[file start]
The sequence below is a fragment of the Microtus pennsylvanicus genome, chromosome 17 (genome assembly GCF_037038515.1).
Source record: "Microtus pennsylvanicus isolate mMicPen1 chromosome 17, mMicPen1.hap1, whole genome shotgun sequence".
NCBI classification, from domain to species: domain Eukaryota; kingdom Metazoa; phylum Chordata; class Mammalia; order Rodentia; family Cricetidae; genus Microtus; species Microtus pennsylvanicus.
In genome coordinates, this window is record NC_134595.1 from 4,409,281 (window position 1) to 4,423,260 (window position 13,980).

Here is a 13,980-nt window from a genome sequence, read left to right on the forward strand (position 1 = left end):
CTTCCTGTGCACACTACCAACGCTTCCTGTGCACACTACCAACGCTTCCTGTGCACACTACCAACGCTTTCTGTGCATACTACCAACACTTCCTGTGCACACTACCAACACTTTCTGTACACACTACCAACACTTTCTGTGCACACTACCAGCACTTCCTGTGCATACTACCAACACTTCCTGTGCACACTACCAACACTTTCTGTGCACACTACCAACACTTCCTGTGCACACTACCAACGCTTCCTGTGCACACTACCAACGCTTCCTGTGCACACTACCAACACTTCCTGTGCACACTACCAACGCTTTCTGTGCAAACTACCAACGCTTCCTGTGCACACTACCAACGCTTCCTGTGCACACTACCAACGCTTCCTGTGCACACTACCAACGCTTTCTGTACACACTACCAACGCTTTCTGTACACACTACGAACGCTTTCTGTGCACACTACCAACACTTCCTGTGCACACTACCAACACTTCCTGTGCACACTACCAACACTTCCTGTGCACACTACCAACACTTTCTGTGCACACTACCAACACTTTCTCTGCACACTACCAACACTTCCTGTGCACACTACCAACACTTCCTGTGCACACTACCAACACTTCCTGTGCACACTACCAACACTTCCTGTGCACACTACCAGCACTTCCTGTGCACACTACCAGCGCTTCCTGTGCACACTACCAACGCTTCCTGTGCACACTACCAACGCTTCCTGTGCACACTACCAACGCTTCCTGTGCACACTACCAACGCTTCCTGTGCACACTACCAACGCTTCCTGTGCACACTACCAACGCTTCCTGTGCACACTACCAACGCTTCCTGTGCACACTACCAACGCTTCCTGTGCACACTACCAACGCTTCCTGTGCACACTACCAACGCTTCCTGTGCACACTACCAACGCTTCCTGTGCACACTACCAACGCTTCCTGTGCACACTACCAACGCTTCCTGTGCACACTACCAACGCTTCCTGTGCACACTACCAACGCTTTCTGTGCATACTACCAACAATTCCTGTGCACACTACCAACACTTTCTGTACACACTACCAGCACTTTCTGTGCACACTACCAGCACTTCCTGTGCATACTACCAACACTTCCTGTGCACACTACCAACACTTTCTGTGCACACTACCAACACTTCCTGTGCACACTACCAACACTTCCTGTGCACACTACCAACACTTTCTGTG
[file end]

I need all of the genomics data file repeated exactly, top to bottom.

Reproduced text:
The sequence below is a fragment of the Microtus pennsylvanicus genome, chromosome 17 (genome assembly GCF_037038515.1).
Source record: "Microtus pennsylvanicus isolate mMicPen1 chromosome 17, mMicPen1.hap1, whole genome shotgun sequence".
NCBI classification, from domain to species: domain Eukaryota; kingdom Metazoa; phylum Chordata; class Mammalia; order Rodentia; family Cricetidae; genus Microtus; species Microtus pennsylvanicus.
In genome coordinates, this window is record NC_134595.1 from 4,409,281 (window position 1) to 4,423,260 (window position 13,980).

Here is a 13,980-nt window from a genome sequence, read left to right on the forward strand (position 1 = left end):
CTTCCTGTGCACACTACCAACGCTTCCTGTGCACACTACCAACGCTTCCTGTGCACACTACCAACGCTTTCTGTGCATACTACCAACACTTCCTGTGCACACTACCAACACTTTCTGTACACACTACCAACACTTTCTGTGCACACTACCAGCACTTCCTGTGCATACTACCAACACTTCCTGTGCACACTACCAACACTTTCTGTGCACACTACCAACACTTCCTGTGCACACTACCAACGCTTCCTGTGCACACTACCAACGCTTCCTGTGCACACTACCAACACTTCCTGTGCACACTACCAACGCTTTCTGTGCAAACTACCAACGCTTCCTGTGCACACTACCAACGCTTCCTGTGCACACTACCAACGCTTCCTGTGCACACTACCAACGCTTTCTGTACACACTACCAACGCTTTCTGTACACACTACGAACGCTTTCTGTGCACACTACCAACACTTCCTGTGCACACTACCAACACTTCCTGTGCACACTACCAACACTTCCTGTGCACACTACCAACACTTTCTGTGCACACTACCAACACTTTCTCTGCACACTACCAACACTTCCTGTGCACACTACCAACACTTCCTGTGCACACTACCAACACTTCCTGTGCACACTACCAACACTTCCTGTGCACACTACCAGCACTTCCTGTGCACACTACCAGCGCTTCCTGTGCACACTACCAACGCTTCCTGTGCACACTACCAACGCTTCCTGTGCACACTACCAACGCTTCCTGTGCACACTACCAACGCTTCCTGTGCACACTACCAACGCTTCCTGTGCACACTACCAACGCTTCCTGTGCACACTACCAACGCTTCCTGTGCACACTACCAACGCTTCCTGTGCACACTACCAACGCTTCCTGTGCACACTACCAACGCTTCCTGTGCACACTACCAACGCTTCCTGTGCACACTACCAACGCTTCCTGTGCACACTACCAACGCTTCCTGTGCACACTACCAACGCTTCCTGTGCACACTACCAACGCTTTCTGTGCATACTACCAACAATTCCTGTGCACACTACCAACACTTTCTGTACACACTACCAGCACTTTCTGTGCACACTACCAGCACTTCCTGTGCATACTACCAACACTTCCTGTGCACACTACCAACACTTTCTGTGCACACTACCAACACTTCCTGTGCACACTACCAACACTTCCTGTGCACACTACCAACACTTTCTGTG